Spider myths abound! Spiders tend to get a very bad rap. Many of us have a real aversion to them. It could be their hairy legs or maybe just our knee-jerk response to something moving quickly out of the corner of our eyes. Or maybe the way they seem to appear from parts unknown and can return just as quickly through the tiniest of holes or cracks.
And, let's face it, no one appreciates walking into a spider's web in a dark and creepy basement or attic!
Have you ever received a bite from some unknown cause and immediately attributed it or had it attributed by a doctor to a spider's bite? This is one of the more common spider myths and it happens more often than you might think. And yet it takes an Arachnologist with years of training to properly identify a spider bite. Physicians and even pest control operators rarely get the training needed to do this.
So where does most of this arachnophobia or fear of spiders come from? Is it possible much of the information we have about spiders is really misinformation? The answer may be a resounding 'yes.'
Below are some spider myths that have been thoroughly debunked by experts and yet still have a way of coming back as truths. It may be enlightening to see how much of this misinformation you may actually have believed!
FALSE. This is one of those common spider myths that has been fueled by scary movies and the media. The truth is a spider's first reaction to being disturbed or having its web broken will be to run away and hide. Those spiders who live in your house have probably descended from generations of spiders that have never even been outside of the house. The last thing they would want to do would be to attack a human.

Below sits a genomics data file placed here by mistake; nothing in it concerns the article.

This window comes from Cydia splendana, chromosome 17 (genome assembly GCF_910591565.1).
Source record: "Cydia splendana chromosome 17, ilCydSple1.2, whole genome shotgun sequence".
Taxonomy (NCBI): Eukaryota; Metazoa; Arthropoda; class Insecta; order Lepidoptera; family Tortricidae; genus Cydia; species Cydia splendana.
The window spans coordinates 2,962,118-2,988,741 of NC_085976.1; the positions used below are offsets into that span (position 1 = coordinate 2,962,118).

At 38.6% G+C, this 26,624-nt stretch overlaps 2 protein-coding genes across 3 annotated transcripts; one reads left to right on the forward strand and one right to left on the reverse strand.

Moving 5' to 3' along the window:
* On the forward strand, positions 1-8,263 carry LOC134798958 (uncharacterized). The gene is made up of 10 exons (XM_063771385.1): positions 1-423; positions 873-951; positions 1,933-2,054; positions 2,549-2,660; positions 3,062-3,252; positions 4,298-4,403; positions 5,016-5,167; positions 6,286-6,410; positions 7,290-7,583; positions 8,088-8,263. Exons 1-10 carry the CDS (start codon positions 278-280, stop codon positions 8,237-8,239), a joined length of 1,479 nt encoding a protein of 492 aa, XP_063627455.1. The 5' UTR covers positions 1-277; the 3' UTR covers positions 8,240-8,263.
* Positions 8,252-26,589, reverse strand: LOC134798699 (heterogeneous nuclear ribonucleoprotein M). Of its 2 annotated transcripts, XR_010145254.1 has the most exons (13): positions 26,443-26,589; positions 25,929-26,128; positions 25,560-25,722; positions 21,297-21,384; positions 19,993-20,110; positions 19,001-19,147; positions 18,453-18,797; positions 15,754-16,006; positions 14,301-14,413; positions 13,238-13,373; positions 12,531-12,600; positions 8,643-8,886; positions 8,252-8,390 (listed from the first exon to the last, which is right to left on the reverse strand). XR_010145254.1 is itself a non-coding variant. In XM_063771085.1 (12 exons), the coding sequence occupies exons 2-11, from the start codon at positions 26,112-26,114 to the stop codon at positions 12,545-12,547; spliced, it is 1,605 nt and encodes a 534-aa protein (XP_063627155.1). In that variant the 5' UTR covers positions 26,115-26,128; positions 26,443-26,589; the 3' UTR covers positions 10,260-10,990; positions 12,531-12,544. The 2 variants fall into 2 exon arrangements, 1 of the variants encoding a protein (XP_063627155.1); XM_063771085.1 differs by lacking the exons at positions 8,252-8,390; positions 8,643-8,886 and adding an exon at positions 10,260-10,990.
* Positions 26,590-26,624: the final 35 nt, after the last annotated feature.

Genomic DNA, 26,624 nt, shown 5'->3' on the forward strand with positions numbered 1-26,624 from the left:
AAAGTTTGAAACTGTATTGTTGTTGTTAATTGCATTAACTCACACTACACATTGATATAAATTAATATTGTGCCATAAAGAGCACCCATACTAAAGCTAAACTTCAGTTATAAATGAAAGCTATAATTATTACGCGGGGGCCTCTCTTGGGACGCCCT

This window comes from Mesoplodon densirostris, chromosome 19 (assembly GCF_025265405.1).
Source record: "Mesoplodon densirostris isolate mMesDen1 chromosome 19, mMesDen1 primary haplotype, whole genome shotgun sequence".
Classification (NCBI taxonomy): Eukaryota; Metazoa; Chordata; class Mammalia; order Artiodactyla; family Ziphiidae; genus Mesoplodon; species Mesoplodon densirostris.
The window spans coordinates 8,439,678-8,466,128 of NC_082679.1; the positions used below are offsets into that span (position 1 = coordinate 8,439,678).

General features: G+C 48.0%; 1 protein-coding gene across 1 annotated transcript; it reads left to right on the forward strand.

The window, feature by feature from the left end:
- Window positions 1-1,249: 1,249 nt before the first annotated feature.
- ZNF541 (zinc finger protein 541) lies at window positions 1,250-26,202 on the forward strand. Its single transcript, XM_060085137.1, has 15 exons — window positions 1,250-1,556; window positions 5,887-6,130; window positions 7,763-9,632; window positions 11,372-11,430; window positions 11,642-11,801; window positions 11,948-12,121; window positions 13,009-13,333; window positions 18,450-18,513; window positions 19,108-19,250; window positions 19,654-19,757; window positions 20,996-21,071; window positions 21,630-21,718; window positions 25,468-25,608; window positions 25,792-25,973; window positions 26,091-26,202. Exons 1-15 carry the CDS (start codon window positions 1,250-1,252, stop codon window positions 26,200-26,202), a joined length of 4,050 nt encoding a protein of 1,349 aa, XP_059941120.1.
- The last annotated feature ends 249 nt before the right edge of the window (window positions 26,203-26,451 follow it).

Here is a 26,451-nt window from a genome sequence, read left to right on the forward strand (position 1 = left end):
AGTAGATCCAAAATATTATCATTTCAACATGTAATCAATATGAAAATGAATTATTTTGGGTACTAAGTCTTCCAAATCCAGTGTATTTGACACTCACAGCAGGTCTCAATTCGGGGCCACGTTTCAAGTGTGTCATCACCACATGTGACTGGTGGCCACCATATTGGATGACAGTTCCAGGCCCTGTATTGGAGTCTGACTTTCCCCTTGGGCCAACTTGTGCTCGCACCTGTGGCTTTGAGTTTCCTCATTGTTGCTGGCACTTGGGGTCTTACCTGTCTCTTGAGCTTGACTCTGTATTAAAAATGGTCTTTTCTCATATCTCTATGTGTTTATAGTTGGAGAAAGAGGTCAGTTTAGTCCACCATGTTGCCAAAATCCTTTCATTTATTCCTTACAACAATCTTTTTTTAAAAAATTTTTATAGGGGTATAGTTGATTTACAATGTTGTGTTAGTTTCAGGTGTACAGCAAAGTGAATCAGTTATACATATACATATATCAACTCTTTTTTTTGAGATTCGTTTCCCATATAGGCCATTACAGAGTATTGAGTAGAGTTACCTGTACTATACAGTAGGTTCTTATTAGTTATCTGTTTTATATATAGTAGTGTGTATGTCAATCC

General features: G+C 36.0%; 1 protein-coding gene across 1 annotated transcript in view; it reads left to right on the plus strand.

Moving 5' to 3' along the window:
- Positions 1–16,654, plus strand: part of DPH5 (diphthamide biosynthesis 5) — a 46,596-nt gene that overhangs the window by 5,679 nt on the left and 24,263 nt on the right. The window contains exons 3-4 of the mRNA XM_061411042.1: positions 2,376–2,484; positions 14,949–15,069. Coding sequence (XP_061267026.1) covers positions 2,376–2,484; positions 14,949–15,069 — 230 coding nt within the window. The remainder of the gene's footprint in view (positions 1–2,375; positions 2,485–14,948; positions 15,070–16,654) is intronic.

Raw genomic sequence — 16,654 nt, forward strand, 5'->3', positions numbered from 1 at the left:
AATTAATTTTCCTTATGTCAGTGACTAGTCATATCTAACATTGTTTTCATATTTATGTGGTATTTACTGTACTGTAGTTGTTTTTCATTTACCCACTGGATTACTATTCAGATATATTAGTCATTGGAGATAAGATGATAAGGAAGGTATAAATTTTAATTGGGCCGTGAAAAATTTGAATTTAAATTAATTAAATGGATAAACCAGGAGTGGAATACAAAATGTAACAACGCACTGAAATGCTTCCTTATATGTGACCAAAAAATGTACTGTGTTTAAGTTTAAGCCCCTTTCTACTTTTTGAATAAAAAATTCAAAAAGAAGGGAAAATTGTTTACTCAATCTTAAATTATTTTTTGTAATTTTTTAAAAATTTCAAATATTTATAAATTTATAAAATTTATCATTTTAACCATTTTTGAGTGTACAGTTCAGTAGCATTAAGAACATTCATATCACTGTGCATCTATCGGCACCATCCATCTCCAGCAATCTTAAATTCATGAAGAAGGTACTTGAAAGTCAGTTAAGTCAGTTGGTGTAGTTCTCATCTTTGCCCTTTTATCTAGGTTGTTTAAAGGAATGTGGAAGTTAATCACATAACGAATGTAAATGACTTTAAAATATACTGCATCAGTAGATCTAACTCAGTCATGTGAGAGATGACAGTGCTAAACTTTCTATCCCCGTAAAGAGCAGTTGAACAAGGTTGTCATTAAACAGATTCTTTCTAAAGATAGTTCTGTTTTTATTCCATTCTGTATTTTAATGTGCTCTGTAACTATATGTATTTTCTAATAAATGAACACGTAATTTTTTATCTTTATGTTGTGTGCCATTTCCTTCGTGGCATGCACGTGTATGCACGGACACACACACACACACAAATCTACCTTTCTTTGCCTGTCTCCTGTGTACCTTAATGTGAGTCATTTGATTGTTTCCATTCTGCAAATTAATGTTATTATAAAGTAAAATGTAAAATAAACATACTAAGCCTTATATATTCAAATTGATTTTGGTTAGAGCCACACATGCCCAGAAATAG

FALSE. Almost all spiders have venom. This venom is used as an insecticide to subdue the insects it catches. It is true that some spiders' venom can cause localized pain in humans but the wasp is far more dangerous and can actually cause death in some individuals.
Of the some 50,000 or more spider species in the world, only about 25 have venom that could cause some discomfort to humans. In any given area, there will be zero to 3 of these spiders.
Scientists are now researching the use of spider venom in medicine and as non-polluting insecticides.
UNTRUE. Spider bites are actually quite rare. If you have a bite and cannot find an offending spider or some reliable connection of that bite to a spider, a spider bite should not even be considered.
Certain spiders such as black widows and brown recluses can give serious bites to people that require medical treatment. This is true. However, these spiders are not aggressive and rarely bite. If they do, they usually don't inject venom. Yet, misinformed reports will claim they are deadly. This, in itself, can lead to inappropriate medical treatment at the worst or the risk of exposure to toxic pesticides to rid the area of spiders.